Only three years later, SXSW Interactive (March 13–17, 2015) has grown to include almost 50 events related to health and medical technologies. Martine Rothblatt, CEO of the biotech company United Therapeutics, gave a keynote titled “AI, Immortality and the Future of Selves” that was both inspiring and provocative. She spoke to a world in which our 24/7 selves are increasingly being captured digitally. Audience questions captured by Twitter pondered the ethical implications of what Rothblatt called “mind clones”: future mechanical beings digitally programmed with our mannerisms, habits and memories.
Robin Chase, co-founder of Zipcar and current CEO of Buzzcar, envisions collaboration as the future of the world’s economy. Her concept, PeersIncorporated, brings excess capacity of consumer goods or assets—such as unused time or untapped data—to online platforms and apps where consumers (“peers”) provide insights that drive business growth.
Speaking recently at Boston Children’s Hospital, Chase elaborated on the concept of excess capacity, which is the basis of Buzzcar. Typically, families pay an average of $9,000 a year—$25 a day—for cars they use only 5 percent of the time. That unused time represents value and economic potential. Buzzcar’s platform harnesses that unused capacity, allowing multiple peers to supply and book cars on an easy-to-use website at a low cost.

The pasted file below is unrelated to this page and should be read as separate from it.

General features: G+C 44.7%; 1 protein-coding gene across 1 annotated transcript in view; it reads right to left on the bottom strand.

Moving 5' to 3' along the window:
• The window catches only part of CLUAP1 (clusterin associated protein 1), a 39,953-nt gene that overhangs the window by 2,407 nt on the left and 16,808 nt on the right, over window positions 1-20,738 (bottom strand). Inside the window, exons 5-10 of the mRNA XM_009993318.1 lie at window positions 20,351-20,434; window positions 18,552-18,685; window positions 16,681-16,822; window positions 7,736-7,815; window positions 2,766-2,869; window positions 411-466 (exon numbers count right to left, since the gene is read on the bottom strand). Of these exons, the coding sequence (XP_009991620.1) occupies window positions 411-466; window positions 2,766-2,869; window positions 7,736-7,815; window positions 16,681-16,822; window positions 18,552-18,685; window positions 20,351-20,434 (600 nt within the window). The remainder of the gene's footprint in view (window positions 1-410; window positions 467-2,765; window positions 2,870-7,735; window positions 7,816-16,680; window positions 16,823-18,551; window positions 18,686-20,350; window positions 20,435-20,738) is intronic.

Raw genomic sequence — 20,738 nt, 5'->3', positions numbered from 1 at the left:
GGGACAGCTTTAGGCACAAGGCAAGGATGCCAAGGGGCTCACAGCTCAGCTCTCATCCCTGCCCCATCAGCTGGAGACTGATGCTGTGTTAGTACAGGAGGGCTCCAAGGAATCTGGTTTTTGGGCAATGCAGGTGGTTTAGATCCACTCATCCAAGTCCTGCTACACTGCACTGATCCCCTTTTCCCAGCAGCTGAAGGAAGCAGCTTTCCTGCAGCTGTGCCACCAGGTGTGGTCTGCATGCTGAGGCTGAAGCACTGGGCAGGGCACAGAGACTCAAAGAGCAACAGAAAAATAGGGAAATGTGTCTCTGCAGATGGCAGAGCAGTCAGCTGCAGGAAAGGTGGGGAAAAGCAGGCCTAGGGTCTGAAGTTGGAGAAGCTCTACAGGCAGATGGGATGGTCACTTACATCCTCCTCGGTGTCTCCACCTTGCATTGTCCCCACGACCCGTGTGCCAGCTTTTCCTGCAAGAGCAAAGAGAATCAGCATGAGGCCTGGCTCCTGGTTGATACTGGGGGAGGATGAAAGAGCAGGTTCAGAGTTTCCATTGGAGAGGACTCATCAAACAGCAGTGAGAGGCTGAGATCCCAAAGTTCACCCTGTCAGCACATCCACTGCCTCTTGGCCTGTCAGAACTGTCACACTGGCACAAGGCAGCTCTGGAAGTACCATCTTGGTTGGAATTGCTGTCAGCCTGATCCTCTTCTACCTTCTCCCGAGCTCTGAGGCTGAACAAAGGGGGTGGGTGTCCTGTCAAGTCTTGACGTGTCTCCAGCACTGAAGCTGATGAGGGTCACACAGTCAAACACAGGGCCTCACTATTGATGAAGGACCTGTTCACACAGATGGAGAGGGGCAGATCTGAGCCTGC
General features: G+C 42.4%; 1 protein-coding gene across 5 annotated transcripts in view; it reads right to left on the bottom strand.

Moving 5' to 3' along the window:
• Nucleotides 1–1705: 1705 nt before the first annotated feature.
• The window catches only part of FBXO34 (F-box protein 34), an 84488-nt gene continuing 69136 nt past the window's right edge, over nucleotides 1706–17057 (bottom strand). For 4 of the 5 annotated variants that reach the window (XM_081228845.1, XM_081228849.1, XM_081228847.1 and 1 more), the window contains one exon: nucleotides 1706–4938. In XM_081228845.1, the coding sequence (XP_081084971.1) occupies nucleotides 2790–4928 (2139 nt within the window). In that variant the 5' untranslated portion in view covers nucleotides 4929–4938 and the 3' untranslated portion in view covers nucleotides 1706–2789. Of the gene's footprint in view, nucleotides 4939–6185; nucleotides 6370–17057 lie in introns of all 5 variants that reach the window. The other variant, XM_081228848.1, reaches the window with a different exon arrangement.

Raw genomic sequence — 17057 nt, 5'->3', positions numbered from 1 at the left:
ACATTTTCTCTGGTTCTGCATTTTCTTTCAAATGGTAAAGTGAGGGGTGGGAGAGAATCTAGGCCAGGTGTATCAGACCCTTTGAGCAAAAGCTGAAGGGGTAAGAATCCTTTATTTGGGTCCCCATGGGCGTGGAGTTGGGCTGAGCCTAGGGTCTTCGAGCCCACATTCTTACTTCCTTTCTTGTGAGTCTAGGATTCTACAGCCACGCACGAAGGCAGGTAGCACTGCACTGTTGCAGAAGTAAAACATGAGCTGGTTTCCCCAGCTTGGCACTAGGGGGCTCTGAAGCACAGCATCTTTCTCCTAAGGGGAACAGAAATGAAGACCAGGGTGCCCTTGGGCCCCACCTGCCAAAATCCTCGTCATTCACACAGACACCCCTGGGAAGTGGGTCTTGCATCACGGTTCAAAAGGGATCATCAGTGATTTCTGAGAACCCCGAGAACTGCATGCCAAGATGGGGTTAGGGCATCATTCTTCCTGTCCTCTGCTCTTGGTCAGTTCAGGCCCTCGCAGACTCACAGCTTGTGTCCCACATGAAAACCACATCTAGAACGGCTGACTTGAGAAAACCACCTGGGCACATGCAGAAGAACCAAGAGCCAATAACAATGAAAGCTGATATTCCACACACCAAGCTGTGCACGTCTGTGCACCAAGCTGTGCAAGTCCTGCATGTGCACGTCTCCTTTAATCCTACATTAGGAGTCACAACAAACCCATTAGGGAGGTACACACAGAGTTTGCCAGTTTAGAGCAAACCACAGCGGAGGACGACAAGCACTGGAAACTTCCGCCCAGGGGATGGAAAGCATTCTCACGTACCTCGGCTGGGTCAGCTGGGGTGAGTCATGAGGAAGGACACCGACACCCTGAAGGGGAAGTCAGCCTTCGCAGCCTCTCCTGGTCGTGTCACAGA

From new longer-acting drugs to promising gene therapy trials, much is changing in the treatment of hemophilia, the inherited bleeding disorder in which the blood does not clot. Hemophilia Awareness Month comes at a time of both progress and remaining challenges.
1. Many more treatment products are being introduced, including some that last longer.
People with hemophilia lack or have defects in a “factor”—a blood protein that helps normal clots form. Of the approximately 20,000 people with hemophilia in the U.S., about 80 percent have hemophilia A, caused by an abnormally low level of factor VIII, and most of the rest have hemophilia B, caused by abnormally low levels of factor IX. Many patients with severe hemophilia give themselves prophylactic IV infusions of the missing factor to prevent bleeding (which otherwise can lead to crippling joint disease when blood seeps into the joint and enzymes released from blood cells erode the cartilage).
Hemophilia factors traditionally have such a short half-life that we tend to treat patients every other day with factor VIII and twice a week with factor IX. The first two longer-lasting products came onto the market within the past year, and more are on the way. So now, with factor IX, it is possible to get an infusion just once a week and not bleed. This is really changing how we think about the disease. So far, the longer-acting factor VIII products are not yet long-lasting enough to make as dramatic a difference in the frequency of infusions. And creating really long-acting factors remains a challenge.
Internet of DNA (MIT Technology Review)
Emerging projects in Toronta, Santa Cruz and elsewhere are working toward being able compare DNA from sick people around the world via the Internet to identify hard-to-spot causes of disease—analogous to using the “Compare documents” function in Word.
Engineering the perfect baby (MIT Technology Review)
Since the birth of genetic engineering, people have worried about designer babies. Now, with gene editing and CRISPR, they might really be possible. Bioethicists and scientists weigh in on what “germ line engineering” would mean.